For those of you still reading, you probably want to know the reasoning behind this. There are a few. For one, it’s a great way to build your backlist fast and backlist is how you make money. (See the second paragraph on point 2.) Secondly, it’s a great way to launch a new series (or a new pen name or a previously unpubbed author) because it builds momentum and creates buzz. Thirdly, it will give you some longevity in the Amazon algorithms that will help with sales, which is really a whole ‘nother post. And fourthly, these books will now provide income while you write the next book in the series. Which you’d better be doing.
The other major benefit to getting three books out like this is you can finally…
4. Stop worrying about marketing.
By marketing, I’m talking about all the stuff that gets thrown into the mix of “things you have to do when self publishing”. I mean things like price pulsing and ads and putting the first book free and so on.
The best way to sell your books is to write more books. So do that. There’s no point in worrying about which site to advertise on when you only have one or two books out. Frankly, you’re wasting your money. Build that backlist, build that series. Get four or five or six books out. THEN your advertising dollars will be selling all of those books, not just one.
A few more suggestions:
1. Don’t design your cover yourself unless you went to school for that sort of thing. Seriously. Don’t. If you can’t afford a designer, find a friend who has the skills and then barter with them. Trade them proofreading if they’re a writer too or babysitting or whatever you need to, but in the name of all things holy, please don’t put a homemade cover on your book. It will be ugly (yes, it will be) and your book won’t sell.
2. Hire an editor. Not sure how to find one? Talk to other self published authors. Read the acknowledgements in self published books you’ve enjoyed. This isn’t a step you can skip unless you’re writing short stuff and you’ve been at this a long time. Personally, I think anything over 30K needs an editor. Please don’t skip this step.
3. Get as many proofreaders as you can. Friends, family, beta readers, paid professionals – one of each would be great. Put out as clean a book as you can.
4. Have fun. If you don’t love what you’re doing, it will show in the work. This is why you need to write something you enjoy. I love what I do. It’s incredibly hard and there are days when the story seems impossible, but I still love it.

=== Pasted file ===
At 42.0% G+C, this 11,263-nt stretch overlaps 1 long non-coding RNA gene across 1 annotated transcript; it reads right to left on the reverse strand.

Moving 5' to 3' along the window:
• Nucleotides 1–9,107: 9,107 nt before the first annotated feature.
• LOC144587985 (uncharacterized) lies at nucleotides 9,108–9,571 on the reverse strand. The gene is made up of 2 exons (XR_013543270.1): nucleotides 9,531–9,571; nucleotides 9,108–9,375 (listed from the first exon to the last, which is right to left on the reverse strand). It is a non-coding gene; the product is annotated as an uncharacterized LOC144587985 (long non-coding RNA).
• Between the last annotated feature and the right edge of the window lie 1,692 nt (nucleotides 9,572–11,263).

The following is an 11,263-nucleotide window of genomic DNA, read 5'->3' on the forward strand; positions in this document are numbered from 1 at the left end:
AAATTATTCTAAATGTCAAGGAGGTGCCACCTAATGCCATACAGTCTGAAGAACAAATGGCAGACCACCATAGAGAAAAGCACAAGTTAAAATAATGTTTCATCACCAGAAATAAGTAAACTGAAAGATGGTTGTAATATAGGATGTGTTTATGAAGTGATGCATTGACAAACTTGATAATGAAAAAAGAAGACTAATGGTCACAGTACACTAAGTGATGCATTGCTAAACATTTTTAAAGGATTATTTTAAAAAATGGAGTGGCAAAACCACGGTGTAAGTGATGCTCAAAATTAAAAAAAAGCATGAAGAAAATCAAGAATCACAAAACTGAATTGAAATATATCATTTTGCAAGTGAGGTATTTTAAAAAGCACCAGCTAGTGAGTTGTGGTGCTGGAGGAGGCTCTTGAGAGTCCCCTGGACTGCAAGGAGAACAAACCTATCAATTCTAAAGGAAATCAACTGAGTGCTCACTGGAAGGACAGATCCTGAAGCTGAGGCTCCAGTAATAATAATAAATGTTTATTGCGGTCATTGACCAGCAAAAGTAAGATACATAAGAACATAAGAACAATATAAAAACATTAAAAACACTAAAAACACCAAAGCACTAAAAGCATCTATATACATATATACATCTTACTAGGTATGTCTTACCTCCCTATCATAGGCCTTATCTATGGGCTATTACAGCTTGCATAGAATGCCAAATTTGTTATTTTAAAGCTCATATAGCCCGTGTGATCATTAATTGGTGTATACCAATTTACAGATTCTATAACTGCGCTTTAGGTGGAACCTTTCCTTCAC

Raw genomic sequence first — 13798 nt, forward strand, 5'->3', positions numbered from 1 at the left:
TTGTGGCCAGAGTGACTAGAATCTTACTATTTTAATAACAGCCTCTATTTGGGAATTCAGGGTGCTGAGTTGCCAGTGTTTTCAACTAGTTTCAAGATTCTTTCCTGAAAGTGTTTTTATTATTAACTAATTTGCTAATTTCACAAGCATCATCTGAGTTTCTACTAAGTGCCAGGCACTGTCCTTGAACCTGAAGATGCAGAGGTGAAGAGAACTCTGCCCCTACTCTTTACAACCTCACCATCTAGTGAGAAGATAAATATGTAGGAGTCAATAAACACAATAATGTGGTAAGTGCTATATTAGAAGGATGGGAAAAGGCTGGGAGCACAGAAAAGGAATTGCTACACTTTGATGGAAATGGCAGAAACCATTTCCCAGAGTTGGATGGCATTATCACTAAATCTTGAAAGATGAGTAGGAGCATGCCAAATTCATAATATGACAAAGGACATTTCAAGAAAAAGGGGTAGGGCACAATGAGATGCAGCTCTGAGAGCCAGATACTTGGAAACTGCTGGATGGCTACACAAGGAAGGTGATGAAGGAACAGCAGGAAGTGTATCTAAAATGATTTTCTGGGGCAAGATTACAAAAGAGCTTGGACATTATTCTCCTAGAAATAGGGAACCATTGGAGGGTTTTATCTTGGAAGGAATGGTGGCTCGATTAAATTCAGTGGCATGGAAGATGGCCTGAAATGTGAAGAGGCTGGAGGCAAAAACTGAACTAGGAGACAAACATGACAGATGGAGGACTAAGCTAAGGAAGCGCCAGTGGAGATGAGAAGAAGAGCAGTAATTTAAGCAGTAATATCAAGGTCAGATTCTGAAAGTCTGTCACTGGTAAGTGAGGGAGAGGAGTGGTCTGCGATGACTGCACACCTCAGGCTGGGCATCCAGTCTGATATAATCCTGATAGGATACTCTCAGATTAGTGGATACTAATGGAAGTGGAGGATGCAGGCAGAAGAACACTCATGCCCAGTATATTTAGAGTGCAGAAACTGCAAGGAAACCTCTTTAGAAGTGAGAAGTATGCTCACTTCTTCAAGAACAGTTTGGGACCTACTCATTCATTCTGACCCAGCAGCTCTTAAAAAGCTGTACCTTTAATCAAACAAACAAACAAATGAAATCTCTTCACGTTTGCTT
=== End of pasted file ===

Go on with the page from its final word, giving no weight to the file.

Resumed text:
Clearly, this is just scratching the surface of the topic of self publishing, but I hope it helps. As always, questions, comments and suggestions are welcome. Have at it!
Let me start out by saying I only know what I know, however, my knowledge isn’t based on my experiences alone. I know many writers (and behind closed doors, in “safe” environments, writers talk) and have been at this writing thing for about 13 years now, so my decision making is based on what’s happened to me personally but also what I’ve witnessed my friends going through. Like hell. And high water.
Lately, it feels like there’s been an unusually large influx of new writers into the romance writing community. Another surge brought about by the gold rush of self publishing? I don’t know. But being involved in RWA and running an online writers community like Romance Divas means I notice this stuff.
These new writers seem to have a lot of the same concerns. Namely, how do I do this right? Questions about social media (which one? how soon? how often?), questions about agents and editors, about publishing houses, about self pub vs traditional, about genre, about taglines and websites and business cards and branding and…you get the picture.
And I understand all the questions, because I’m pretty sure I asked all of them too, way back when I was using my phone to get calls not check my Amazon numbers.
So here are some answers: